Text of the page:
One in five London homes on the market are listed at £1m or more, new figures reveal.
The estate agency eMoov.co.uk, has released its latest research into the London property market, showing how the capital’s £1m+ properties are dispersed across the London landscape.
It found that 20 per cent of all London properties currently listed for sale are priced at £1m or more.
The study analysed current stock levels across all of the major portals, recording the total levels listed for each London borough, before comparing this to the level of stock listed for £1m or more.
Unsurprisingly, the highest percentage of million-plus properties were in Westminster at 63 per cent, closely followed by South Kensington and Chelsea at 62 per cent.
However, there is still one pocket of London where not a single property has hit the £1m mark.
The London Boroughs of Barking and Dagenham is yet to see any of its properties hit the £1m mark.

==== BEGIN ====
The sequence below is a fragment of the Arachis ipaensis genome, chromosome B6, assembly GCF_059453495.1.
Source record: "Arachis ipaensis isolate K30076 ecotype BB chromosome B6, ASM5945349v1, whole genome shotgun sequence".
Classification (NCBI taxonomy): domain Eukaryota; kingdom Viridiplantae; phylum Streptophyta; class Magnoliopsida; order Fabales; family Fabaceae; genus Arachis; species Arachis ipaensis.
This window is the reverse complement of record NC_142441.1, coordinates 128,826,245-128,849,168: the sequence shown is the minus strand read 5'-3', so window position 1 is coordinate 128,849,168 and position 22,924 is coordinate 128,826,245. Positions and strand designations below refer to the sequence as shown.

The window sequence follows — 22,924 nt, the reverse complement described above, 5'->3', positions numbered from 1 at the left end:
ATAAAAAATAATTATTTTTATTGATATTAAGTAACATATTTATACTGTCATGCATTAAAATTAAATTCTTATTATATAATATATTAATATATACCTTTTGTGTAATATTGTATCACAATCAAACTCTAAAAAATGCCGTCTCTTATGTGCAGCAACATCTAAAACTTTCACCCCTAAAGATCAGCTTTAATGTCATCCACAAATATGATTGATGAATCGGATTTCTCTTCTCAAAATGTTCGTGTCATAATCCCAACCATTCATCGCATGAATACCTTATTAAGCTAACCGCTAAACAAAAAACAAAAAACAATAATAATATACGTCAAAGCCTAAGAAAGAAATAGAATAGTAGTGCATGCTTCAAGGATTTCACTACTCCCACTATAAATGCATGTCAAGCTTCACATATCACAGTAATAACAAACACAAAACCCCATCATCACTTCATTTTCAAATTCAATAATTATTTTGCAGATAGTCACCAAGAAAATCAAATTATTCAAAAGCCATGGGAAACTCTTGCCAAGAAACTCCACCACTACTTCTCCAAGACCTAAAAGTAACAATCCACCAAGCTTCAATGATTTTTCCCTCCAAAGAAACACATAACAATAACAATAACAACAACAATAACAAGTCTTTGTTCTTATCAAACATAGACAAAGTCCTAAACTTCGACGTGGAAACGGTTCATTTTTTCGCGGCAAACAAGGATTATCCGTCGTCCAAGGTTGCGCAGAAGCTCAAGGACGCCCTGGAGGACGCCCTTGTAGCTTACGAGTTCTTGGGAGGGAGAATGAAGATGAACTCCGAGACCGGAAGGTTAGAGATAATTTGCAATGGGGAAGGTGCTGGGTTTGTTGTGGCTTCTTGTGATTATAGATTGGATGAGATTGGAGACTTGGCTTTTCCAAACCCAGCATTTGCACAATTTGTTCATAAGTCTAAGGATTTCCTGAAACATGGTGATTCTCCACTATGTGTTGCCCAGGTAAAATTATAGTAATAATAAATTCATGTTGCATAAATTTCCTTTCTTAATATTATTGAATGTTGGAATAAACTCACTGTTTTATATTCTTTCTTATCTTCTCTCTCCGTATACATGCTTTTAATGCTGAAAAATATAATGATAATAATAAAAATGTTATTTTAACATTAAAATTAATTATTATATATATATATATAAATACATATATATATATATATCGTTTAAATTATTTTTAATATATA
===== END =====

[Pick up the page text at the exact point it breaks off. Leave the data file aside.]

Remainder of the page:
The surrounding boroughs also have a very low percentage of million-plus homes: Newham (1 per cent), Bexley (1 per cent), Waltham Forest (1 per cent), Redbridge (2 per cent), Havering (2 per cent), Greenwich (5 per cent) and Lewisham (3 per cent).
eMoov founder and chief executive Russell Quirk, says: “When people think of London they accept prices are through the roof. “Even though the average house price Barking and Dagenham is considerably lower than the London average at £253,000, it still trumps the UK average by tens of thousands of pounds.
“In a market as inflated as London where stock is scarce and demand is overwhelming, it’s quite remarkable that there is still an entire borough without even one property at the £1m mark or over.
“With prices across London continuing to rise, surely it won’t be long before Barking and Dagenham will see some of its properties priced at £1m or above.
Quirk adds: “Despite this, our latest research shines yet another spotlight on how unaffordable London is from a property point of view.
“When you consider that across a city as vast and as populated as London, one in every five properties will cost you a six-digit price tag, it really is disheartening for the aspiring London homeowner.”